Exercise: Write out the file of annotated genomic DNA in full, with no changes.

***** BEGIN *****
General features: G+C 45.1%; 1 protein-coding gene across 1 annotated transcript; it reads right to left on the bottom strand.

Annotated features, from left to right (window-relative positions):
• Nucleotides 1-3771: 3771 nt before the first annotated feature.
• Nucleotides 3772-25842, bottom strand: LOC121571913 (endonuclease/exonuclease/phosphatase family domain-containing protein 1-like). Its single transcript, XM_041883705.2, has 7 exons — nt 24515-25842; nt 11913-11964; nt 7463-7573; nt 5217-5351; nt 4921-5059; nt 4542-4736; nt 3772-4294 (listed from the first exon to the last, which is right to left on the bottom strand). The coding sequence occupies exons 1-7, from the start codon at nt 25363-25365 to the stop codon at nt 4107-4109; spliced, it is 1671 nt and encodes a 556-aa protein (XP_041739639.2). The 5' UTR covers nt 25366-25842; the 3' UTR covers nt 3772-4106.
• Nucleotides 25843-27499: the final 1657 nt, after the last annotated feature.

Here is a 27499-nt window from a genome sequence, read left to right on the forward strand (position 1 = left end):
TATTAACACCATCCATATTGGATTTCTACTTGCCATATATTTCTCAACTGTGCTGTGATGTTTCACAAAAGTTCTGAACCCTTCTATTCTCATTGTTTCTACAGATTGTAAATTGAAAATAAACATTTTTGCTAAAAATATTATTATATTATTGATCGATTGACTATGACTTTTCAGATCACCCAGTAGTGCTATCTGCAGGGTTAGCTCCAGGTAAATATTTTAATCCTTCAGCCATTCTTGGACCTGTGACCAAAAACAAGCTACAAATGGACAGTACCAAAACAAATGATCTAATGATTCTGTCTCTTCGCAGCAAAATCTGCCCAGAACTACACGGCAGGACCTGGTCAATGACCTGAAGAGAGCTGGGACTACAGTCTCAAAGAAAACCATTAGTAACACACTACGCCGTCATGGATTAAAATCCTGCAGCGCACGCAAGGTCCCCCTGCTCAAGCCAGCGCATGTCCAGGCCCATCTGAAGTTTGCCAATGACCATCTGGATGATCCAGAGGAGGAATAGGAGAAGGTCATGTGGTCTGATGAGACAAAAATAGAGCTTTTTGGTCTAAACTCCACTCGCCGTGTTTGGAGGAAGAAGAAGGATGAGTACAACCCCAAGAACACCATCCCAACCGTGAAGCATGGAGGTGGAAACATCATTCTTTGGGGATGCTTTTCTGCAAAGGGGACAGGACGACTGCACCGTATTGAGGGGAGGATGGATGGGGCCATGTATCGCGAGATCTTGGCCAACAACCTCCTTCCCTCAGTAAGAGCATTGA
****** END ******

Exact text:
General features: G+C 45.1%; 1 protein-coding gene across 1 annotated transcript; it reads right to left on the bottom strand.

Annotated features, from left to right (window-relative positions):
• Nucleotides 1-3771: 3771 nt before the first annotated feature.
• Nucleotides 3772-25842, bottom strand: LOC121571913 (endonuclease/exonuclease/phosphatase family domain-containing protein 1-like). Its single transcript, XM_041883705.2, has 7 exons — nt 24515-25842; nt 11913-11964; nt 7463-7573; nt 5217-5351; nt 4921-5059; nt 4542-4736; nt 3772-4294 (listed from the first exon to the last, which is right to left on the bottom strand). The coding sequence occupies exons 1-7, from the start codon at nt 25363-25365 to the stop codon at nt 4107-4109; spliced, it is 1671 nt and encodes a 556-aa protein (XP_041739639.2). The 5' UTR covers nt 25366-25842; the 3' UTR covers nt 3772-4106.
• Nucleotides 25843-27499: the final 1657 nt, after the last annotated feature.

Here is a 27499-nt window from a genome sequence, read left to right on the forward strand (position 1 = left end):
TATTAACACCATCCATATTGGATTTCTACTTGCCATATATTTCTCAACTGTGCTGTGATGTTTCACAAAAGTTCTGAACCCTTCTATTCTCATTGTTTCTACAGATTGTAAATTGAAAATAAACATTTTTGCTAAAAATATTATTATATTATTGATCGATTGACTATGACTTTTCAGATCACCCAGTAGTGCTATCTGCAGGGTTAGCTCCAGGTAAATATTTTAATCCTTCAGCCATTCTTGGACCTGTGACCAAAAACAAGCTACAAATGGACAGTACCAAAACAAATGATCTAATGATTCTGTCTCTTCGCAGCAAAATCTGCCCAGAACTACACGGCAGGACCTGGTCAATGACCTGAAGAGAGCTGGGACTACAGTCTCAAAGAAAACCATTAGTAACACACTACGCCGTCATGGATTAAAATCCTGCAGCGCACGCAAGGTCCCCCTGCTCAAGCCAGCGCATGTCCAGGCCCATCTGAAGTTTGCCAATGACCATCTGGATGATCCAGAGGAGGAATAGGAGAAGGTCATGTGGTCTGATGAGACAAAAATAGAGCTTTTTGGTCTAAACTCCACTCGCCGTGTTTGGAGGAAGAAGAAGGATGAGTACAACCCCAAGAACACCATCCCAACCGTGAAGCATGGAGGTGGAAACATCATTCTTTGGGGATGCTTTTCTGCAAAGGGGACAGGACGACTGCACCGTATTGAGGGGAGGATGGATGGGGCCATGTATCGCGAGATCTTGGCCAACAACCTCCTTCCCTCAGTAAGAGCATTGA